WASHINGTON, D.C. – Yesterday, Peter Sprigg, Senior Fellow for Policy Studies at Family Research Council, testified before the Maryland State House in opposition to House Bill 902, a bill prohibiting licensed counselors from providing minors with help to overcome unwanted same-sex attraction.
In Sprigg’s testimony he explained how the claims upholding this bill lack scientific evidence and how this bill oversteps individuals’ privacy, "Advocates of legislation like this make two central claims about so-called ‘conversion therapy’ (which is known more accurately as sexual orientation change efforts, or SOCE). First, they claim it is ineffective, and second, they claim that it is harmful… But what is the scientific evidence proving these claims?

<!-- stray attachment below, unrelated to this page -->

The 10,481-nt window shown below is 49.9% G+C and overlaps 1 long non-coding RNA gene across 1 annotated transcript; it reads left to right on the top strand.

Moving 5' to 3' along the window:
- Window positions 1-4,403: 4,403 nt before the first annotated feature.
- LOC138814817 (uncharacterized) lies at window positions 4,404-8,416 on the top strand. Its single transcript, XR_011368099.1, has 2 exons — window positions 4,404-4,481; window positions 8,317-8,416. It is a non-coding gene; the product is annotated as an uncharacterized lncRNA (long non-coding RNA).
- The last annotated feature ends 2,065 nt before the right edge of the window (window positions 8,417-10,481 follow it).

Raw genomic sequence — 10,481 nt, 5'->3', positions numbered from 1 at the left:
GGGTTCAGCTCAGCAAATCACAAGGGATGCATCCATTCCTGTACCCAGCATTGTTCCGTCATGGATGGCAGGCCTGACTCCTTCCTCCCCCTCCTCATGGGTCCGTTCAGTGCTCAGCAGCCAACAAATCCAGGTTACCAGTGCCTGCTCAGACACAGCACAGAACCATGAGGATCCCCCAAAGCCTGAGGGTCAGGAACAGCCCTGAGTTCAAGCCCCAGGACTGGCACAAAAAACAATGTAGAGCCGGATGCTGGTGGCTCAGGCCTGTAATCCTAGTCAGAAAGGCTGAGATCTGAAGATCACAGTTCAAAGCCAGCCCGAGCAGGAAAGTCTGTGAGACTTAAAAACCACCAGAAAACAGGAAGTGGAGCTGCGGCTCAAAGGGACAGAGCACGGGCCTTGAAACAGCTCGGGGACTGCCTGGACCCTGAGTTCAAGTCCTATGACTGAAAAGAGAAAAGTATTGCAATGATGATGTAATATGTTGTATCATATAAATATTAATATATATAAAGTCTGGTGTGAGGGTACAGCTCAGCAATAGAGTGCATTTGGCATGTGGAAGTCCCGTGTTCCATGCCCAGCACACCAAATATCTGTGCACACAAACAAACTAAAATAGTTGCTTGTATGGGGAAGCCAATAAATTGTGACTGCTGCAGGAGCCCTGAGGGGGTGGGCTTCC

“The answer is that there is none—particularly with respect to minors, the population addressed by this bill. The American Psychological Association’s 2009 task force report is the first source cited in the bill. Yet it actually came up empty in its search for an empirical foundation—beyond mere anecdotal evidence—for these two key arguments against SOCE.
“This bill infringes upon privacy, confidentiality, and client self-determination; and upon free speech and, in some cases, the free exercise of religion. Such infringements would require the weightiest of scientific evidence to support them—evidence that is completely absent.”
Click here to read Peter Sprigg’s full testimony.